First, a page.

This time, when she's away, I'll use her gift. And it'll remind me of the importance of using God's gifts to serve others . . . for His glory.

What about you? Together, let's dust off those neglected gifts and USE them!


Saturday, May 6, 2017

How to Keep the Main Thing the Main Thing . . .

Cold and rainy. All day long.

Although we officially welcomed spring in March, it seems to have taken a long time to arrive here in NE PA. We've had a few nice days, but chilly rain makes us long for the warmth of the sun. Yet the grass is green, and the early blooms have come and gone, so it's coming. Only a little longer . . .

One of my spring goals was to send out a quarterly e-newsletter to those who signed up for updates about Penned Without Ink at my book signing in November or other events in the past. On April 26, I pressed the send button. Did you receive it? If you have Gmail, it shows up in your promotions inbox. My objective is to offer a few uplifting thoughts and quotes and share a couple of resources relevant to the current season.

In case you missed it, I invite you to sign up to receive future newsletters HERE

Here's part of what I shared in the spring issue:

Urgent or Important?

For a while now I’ve been eyeing a CD series I found in Barry’s office and finally popped the first disc into the player on a recent road trip to see my daughters. Steve Jones facilitated the discussion on Focus: Achieving Your Highest Priorities. Listening not only helped the miles pass more quickly but reminded me that focus is vital if we are to spend our lives on what is truly worthwhile.

Mr. Jones divided what we do into four categories:
1.      Urgent
2.      Important
3.      Both urgent and important
4.      Neither urgent nor important  

Under which category do we find ourselves spending the most time? Does the urgent rule our schedules? Do we waste time on that which is neither important nor urgent?  Do we find that the important gets pushed aside, time gets away from us, or we feel frustrated when we’ve frittered the day away on some urgency that, in the long run, didn’t really matter? I’ve sure been there.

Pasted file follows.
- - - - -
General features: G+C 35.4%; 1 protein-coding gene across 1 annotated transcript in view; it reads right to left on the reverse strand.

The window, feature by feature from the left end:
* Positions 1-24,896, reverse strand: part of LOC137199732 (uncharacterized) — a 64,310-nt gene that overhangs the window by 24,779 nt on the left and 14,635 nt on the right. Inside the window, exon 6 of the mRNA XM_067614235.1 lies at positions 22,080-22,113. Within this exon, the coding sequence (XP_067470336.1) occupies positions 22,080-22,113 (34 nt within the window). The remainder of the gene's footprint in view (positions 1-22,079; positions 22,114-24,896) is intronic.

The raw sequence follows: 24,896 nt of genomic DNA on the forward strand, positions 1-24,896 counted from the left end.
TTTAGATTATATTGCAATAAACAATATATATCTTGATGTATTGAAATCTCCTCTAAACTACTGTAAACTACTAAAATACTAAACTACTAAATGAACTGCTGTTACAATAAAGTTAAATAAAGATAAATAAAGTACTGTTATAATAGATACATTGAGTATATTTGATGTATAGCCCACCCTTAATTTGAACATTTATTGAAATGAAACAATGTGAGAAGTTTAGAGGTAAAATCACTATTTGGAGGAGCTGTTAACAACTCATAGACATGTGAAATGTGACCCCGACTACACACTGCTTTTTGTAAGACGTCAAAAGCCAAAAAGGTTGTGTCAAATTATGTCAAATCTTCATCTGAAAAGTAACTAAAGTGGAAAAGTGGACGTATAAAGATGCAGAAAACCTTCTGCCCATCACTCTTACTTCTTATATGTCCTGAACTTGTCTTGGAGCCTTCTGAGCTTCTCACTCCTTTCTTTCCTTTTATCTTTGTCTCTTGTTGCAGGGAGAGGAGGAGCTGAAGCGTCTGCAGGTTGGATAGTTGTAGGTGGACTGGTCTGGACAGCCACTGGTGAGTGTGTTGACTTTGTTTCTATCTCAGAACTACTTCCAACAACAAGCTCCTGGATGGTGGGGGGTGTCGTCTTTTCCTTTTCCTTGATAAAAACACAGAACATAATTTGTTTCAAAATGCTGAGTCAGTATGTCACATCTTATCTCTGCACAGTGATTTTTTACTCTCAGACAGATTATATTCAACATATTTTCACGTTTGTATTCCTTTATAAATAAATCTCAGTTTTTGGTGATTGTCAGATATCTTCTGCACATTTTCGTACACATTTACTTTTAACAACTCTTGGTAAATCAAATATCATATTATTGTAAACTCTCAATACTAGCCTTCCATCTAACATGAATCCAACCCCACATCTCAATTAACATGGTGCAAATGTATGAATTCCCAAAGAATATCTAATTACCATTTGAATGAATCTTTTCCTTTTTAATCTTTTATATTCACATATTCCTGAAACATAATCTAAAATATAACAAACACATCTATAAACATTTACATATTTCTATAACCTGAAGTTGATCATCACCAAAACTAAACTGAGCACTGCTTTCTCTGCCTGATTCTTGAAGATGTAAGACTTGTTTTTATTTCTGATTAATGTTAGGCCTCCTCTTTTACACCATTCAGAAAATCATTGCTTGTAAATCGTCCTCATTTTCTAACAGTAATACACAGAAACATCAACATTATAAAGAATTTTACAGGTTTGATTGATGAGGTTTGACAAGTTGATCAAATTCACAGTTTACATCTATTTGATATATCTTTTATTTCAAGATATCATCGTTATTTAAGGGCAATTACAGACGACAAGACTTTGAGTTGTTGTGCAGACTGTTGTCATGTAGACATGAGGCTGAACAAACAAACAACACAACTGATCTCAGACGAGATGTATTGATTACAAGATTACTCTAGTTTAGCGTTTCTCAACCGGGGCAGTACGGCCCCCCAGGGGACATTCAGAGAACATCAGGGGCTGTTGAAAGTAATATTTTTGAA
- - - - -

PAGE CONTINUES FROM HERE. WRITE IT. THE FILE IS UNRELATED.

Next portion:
The recommendation is to
DETERMINE OUR VALUES, which define what’s important to us. Then, to SET GOALS with a view toward spending most of our time in the important category, leaving enough margin for urgent matters, interruptions, and—for me—that coveted phone call from one of my girls! I’ve been challenged to prioritize with intention rather than just react to the loudest voice calling my name. To take time to PLAN at the beginning of the week and then a few minutes at the start of each day.

Although I’d heard some of these ideas before, I found the CD presentation thought-provoking . . . and freeing. For doesn’t the “important” revolve around our relationships with God and others? A good work ethic? Healthy self-care habits and . . . actually, we each determine our own values and definitions for our individual life stories. I still have some work to do in thinking through mine.
Perhaps, as the seasons change, we can focus on the “important” just a little bit more.

But seek (aim at and strive after) first of all His Kingdom and His righteousness (His way of doing and being right), and then all these things taken together will be given you besides."
Matthew 6:33, The Amplified Bible 

Friday, April 28, 2017

Look at the Birds . . .

I've been watching them since last fall when, for the first time, I planted a shepherd's crook outside my front window and hung a bird feeder. There's a quiet joy watching these little creatures up close, flitting and swooping and eating. Every week I fill up the tube, and every day I see how much they've eaten.

Now my late husband was a real birder. Even after giving multiple bird books away, we still have enough to fill a library shelf along with several pairs of binoculars. He joined the Audubon Society and took regular bird walks. He practiced learning the calls and songs of the local birds. Sometimes he took the girls with him on his birding trips, where they not only learned about various birds but also plants and flowers. One day he and I got a close-up look at an eagle flying over our heads.

Birding was always his "thing," so for me to venture into his territory made me feel a little intimidated. At the same time, perhaps in a very miniscule way, I felt I was carrying on his legacy. As the months have passed, enjoying the birds has become increasingly more than that for me. Watching the black-eyed chickadees and sparrows brings peace and reassurance to my heart. I gather courage from them when I feel afraid, when I face yet another decision, and when my faith falters. Each time I pause at the window, I remember the words of Jesus when He said,